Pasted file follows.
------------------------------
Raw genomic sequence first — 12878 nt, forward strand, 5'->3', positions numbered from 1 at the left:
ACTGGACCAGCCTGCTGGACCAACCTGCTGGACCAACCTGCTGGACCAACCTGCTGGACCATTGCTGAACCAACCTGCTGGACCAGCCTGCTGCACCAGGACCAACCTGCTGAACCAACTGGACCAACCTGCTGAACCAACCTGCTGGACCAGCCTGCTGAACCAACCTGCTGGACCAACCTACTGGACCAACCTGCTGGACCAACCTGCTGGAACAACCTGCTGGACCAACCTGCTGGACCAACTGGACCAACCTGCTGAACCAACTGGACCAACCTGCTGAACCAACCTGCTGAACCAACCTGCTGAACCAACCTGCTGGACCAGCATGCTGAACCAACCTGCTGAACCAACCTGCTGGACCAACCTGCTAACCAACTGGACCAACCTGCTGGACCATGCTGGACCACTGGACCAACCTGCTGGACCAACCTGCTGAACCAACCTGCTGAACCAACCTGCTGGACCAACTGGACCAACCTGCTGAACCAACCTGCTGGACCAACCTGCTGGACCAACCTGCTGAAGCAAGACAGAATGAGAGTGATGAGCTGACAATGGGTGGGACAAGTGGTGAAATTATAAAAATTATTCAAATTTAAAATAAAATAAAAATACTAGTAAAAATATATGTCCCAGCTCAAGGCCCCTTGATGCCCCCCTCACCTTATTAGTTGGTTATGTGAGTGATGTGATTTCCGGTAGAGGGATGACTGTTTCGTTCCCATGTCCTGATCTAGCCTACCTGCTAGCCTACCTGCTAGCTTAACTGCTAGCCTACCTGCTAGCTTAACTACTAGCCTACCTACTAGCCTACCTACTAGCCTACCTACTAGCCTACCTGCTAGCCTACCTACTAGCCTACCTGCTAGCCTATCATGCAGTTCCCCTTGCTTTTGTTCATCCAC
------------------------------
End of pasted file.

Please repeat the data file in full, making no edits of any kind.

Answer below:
Raw genomic sequence first — 12878 nt, forward strand, 5'->3', positions numbered from 1 at the left:
ACTGGACCAGCCTGCTGGACCAACCTGCTGGACCAACCTGCTGGACCAACCTGCTGGACCATTGCTGAACCAACCTGCTGGACCAGCCTGCTGCACCAGGACCAACCTGCTGAACCAACTGGACCAACCTGCTGAACCAACCTGCTGGACCAGCCTGCTGAACCAACCTGCTGGACCAACCTACTGGACCAACCTGCTGGACCAACCTGCTGGAACAACCTGCTGGACCAACCTGCTGGACCAACTGGACCAACCTGCTGAACCAACTGGACCAACCTGCTGAACCAACCTGCTGAACCAACCTGCTGAACCAACCTGCTGGACCAGCATGCTGAACCAACCTGCTGAACCAACCTGCTGGACCAACCTGCTAACCAACTGGACCAACCTGCTGGACCATGCTGGACCACTGGACCAACCTGCTGGACCAACCTGCTGAACCAACCTGCTGAACCAACCTGCTGGACCAACTGGACCAACCTGCTGAACCAACCTGCTGGACCAACCTGCTGGACCAACCTGCTGAAGCAAGACAGAATGAGAGTGATGAGCTGACAATGGGTGGGACAAGTGGTGAAATTATAAAAATTATTCAAATTTAAAATAAAATAAAAATACTAGTAAAAATATATGTCCCAGCTCAAGGCCCCTTGATGCCCCCCTCACCTTATTAGTTGGTTATGTGAGTGATGTGATTTCCGGTAGAGGGATGACTGTTTCGTTCCCATGTCCTGATCTAGCCTACCTGCTAGCCTACCTGCTAGCTTAACTGCTAGCCTACCTGCTAGCTTAACTACTAGCCTACCTACTAGCCTACCTACTAGCCTACCTACTAGCCTACCTGCTAGCCTACCTACTAGCCTACCTGCTAGCCTATCATGCAGTTCCCCTTGCTTTTGTTCATCCAC